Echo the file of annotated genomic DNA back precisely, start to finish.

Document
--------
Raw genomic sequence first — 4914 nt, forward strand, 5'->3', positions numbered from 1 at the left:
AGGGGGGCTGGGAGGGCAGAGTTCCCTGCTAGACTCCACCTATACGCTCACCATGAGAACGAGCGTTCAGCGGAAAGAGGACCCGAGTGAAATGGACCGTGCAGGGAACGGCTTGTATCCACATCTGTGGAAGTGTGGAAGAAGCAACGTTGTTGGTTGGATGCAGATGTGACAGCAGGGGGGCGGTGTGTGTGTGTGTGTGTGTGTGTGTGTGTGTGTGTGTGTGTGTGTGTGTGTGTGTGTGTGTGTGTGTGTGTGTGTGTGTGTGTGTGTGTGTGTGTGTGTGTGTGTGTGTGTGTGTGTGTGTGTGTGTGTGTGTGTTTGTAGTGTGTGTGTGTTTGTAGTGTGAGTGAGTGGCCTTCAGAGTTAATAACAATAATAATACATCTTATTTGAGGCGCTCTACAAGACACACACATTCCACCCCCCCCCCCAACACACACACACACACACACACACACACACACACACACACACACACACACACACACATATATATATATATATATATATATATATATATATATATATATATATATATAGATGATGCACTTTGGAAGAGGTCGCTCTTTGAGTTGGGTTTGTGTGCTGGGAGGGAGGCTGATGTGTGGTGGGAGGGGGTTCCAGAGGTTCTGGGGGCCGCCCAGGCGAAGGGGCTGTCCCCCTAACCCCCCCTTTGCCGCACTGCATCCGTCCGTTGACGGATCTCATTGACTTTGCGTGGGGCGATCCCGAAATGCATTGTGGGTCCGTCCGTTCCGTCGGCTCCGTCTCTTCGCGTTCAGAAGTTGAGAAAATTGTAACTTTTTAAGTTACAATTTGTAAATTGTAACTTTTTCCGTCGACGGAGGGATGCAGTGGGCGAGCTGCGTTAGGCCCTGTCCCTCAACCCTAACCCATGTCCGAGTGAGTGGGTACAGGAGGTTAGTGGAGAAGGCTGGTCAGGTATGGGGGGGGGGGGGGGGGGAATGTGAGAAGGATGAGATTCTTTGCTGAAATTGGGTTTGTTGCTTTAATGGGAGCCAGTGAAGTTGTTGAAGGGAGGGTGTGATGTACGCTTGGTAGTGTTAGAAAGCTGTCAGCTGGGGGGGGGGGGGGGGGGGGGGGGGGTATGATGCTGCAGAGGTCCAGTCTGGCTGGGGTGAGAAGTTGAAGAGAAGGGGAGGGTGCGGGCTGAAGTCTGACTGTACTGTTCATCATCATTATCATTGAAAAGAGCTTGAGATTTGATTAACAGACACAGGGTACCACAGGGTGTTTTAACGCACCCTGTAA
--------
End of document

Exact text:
Raw genomic sequence first — 4914 nt, forward strand, 5'->3', positions numbered from 1 at the left:
AGGGGGGCTGGGAGGGCAGAGTTCCCTGCTAGACTCCACCTATACGCTCACCATGAGAACGAGCGTTCAGCGGAAAGAGGACCCGAGTGAAATGGACCGTGCAGGGAACGGCTTGTATCCACATCTGTGGAAGTGTGGAAGAAGCAACGTTGTTGGTTGGATGCAGATGTGACAGCAGGGGGGCGGTGTGTGTGTGTGTGTGTGTGTGTGTGTGTGTGTGTGTGTGTGTGTGTGTGTGTGTGTGTGTGTGTGTGTGTGTGTGTGTGTGTGTGTGTGTGTGTGTGTGTGTGTGTGTGTGTGTGTGTGTGTGTGTGTGTGTGTTTGTAGTGTGTGTGTGTTTGTAGTGTGAGTGAGTGGCCTTCAGAGTTAATAACAATAATAATACATCTTATTTGAGGCGCTCTACAAGACACACACATTCCACCCCCCCCCCCAACACACACACACACACACACACACACACACACACACACACACACACACACACACACATATATATATATATATATATATATATATATATATATATATATATATATATAGATGATGCACTTTGGAAGAGGTCGCTCTTTGAGTTGGGTTTGTGTGCTGGGAGGGAGGCTGATGTGTGGTGGGAGGGGGTTCCAGAGGTTCTGGGGGCCGCCCAGGCGAAGGGGCTGTCCCCCTAACCCCCCCTTTGCCGCACTGCATCCGTCCGTTGACGGATCTCATTGACTTTGCGTGGGGCGATCCCGAAATGCATTGTGGGTCCGTCCGTTCCGTCGGCTCCGTCTCTTCGCGTTCAGAAGTTGAGAAAATTGTAACTTTTTAAGTTACAATTTGTAAATTGTAACTTTTTCCGTCGACGGAGGGATGCAGTGGGCGAGCTGCGTTAGGCCCTGTCCCTCAACCCTAACCCATGTCCGAGTGAGTGGGTACAGGAGGTTAGTGGAGAAGGCTGGTCAGGTATGGGGGGGGGGGGGGGGGGAATGTGAGAAGGATGAGATTCTTTGCTGAAATTGGGTTTGTTGCTTTAATGGGAGCCAGTGAAGTTGTTGAAGGGAGGGTGTGATGTACGCTTGGTAGTGTTAGAAAGCTGTCAGCTGGGGGGGGGGGGGGGGGGGGGGGGGGTATGATGCTGCAGAGGTCCAGTCTGGCTGGGGTGAGAAGTTGAAGAGAAGGGGAGGGTGCGGGCTGAAGTCTGACTGTACTGTTCATCATCATTATCATTGAAAAGAGCTTGAGATTTGATTAACAGACACAGGGTACCACAGGGTGTTTTAACGCACCCTGTAA